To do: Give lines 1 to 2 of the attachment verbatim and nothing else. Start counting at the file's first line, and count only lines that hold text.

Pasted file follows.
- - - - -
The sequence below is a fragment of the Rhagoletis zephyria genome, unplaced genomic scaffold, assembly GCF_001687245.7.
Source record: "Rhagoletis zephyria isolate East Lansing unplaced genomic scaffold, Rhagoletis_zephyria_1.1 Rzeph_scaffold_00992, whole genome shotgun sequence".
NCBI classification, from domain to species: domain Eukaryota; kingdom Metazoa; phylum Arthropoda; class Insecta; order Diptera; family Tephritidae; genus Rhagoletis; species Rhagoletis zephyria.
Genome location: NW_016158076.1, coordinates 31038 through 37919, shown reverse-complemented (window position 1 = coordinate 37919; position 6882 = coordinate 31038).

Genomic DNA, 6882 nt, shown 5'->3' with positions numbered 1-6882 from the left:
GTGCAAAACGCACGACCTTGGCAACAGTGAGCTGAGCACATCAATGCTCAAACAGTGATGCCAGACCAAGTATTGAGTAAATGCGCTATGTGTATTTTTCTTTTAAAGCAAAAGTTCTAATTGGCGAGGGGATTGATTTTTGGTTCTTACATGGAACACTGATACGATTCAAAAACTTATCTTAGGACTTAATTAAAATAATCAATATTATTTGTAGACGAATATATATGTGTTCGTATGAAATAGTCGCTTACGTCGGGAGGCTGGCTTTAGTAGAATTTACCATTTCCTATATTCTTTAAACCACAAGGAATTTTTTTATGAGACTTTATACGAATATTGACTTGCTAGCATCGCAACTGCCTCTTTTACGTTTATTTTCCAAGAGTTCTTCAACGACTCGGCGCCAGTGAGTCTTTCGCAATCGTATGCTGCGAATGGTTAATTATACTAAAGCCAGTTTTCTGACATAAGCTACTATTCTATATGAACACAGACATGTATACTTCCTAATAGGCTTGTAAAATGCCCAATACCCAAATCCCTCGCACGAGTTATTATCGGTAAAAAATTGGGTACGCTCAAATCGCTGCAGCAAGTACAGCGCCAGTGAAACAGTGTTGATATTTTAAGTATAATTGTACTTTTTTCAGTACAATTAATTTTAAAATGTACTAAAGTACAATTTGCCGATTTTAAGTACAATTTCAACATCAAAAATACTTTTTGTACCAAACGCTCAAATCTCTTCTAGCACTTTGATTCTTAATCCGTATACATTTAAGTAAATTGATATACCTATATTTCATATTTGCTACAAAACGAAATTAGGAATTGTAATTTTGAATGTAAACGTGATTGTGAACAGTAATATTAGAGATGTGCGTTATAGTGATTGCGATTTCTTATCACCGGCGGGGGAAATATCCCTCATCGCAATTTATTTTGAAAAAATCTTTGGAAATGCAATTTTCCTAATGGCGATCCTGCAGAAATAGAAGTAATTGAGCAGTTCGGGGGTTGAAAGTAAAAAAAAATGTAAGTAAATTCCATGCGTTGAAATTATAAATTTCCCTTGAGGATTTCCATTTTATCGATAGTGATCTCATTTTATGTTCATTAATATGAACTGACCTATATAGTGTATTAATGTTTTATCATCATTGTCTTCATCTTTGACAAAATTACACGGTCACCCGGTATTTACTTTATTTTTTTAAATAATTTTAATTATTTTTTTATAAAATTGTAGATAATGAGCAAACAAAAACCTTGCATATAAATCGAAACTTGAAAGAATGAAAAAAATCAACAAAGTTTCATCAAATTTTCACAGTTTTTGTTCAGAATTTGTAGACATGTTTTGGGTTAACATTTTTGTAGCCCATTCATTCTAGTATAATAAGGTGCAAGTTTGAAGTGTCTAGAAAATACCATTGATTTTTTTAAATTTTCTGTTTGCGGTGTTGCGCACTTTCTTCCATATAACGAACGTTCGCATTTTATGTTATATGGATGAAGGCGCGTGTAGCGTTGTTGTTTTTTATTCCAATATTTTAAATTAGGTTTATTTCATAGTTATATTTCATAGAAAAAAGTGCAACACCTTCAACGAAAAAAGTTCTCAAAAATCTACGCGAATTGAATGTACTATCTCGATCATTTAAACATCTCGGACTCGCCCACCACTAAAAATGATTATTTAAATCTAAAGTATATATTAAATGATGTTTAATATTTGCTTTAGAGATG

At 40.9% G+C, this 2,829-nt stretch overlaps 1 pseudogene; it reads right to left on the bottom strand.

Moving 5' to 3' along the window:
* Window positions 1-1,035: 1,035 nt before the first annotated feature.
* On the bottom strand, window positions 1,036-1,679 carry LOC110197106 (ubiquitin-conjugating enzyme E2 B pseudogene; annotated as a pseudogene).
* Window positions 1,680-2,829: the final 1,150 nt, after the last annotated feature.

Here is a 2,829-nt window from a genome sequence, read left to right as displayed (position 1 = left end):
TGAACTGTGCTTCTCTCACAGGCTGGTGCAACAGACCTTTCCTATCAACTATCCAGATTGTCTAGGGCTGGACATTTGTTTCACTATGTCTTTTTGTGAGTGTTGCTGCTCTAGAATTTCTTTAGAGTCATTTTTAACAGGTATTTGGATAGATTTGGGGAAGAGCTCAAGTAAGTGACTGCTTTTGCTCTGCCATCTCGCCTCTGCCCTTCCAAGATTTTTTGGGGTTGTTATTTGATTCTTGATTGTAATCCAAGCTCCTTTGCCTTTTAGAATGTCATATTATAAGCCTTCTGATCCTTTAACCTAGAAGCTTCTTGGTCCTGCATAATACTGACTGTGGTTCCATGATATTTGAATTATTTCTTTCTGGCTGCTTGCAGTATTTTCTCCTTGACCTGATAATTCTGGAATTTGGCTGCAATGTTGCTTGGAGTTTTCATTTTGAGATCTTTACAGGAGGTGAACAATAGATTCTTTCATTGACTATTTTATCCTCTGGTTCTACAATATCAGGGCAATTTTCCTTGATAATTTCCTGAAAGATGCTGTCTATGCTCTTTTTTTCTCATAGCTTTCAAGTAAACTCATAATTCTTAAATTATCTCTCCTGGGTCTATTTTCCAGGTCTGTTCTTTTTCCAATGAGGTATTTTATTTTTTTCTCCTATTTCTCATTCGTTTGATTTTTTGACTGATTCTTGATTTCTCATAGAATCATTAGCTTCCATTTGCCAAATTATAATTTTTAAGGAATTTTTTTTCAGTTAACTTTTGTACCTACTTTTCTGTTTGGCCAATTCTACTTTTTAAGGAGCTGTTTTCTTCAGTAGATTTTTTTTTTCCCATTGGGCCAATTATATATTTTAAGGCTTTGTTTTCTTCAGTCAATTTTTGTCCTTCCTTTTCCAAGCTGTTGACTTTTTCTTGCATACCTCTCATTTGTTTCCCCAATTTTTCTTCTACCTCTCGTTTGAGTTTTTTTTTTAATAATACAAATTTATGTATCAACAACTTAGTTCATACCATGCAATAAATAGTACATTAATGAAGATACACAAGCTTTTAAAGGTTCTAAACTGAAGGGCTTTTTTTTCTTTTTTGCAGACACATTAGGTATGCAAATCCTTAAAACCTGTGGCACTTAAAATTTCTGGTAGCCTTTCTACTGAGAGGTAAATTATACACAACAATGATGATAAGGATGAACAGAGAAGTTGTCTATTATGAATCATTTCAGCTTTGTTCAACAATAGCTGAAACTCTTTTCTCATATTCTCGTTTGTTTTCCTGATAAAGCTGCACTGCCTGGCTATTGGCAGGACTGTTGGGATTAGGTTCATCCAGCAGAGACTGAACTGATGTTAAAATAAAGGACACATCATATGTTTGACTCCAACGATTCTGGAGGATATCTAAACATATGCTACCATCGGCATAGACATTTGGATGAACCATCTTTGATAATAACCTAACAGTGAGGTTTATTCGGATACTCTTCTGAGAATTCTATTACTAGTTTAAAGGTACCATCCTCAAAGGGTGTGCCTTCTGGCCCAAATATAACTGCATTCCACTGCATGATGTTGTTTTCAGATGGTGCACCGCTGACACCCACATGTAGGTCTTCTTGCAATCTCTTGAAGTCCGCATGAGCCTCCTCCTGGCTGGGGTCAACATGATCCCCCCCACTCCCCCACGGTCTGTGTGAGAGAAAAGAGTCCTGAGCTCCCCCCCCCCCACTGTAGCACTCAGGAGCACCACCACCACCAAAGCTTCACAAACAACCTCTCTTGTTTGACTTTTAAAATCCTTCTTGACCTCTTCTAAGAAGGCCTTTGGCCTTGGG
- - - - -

The sequence below is a fragment of the Rhagoletis zephyria genome, unplaced genomic scaffold, assembly GCF_001687245.7.
Source record: "Rhagoletis zephyria isolate East Lansing unplaced genomic scaffold, Rhagoletis_zephyria_1.1 Rzeph_scaffold_00992, whole genome shotgun sequence".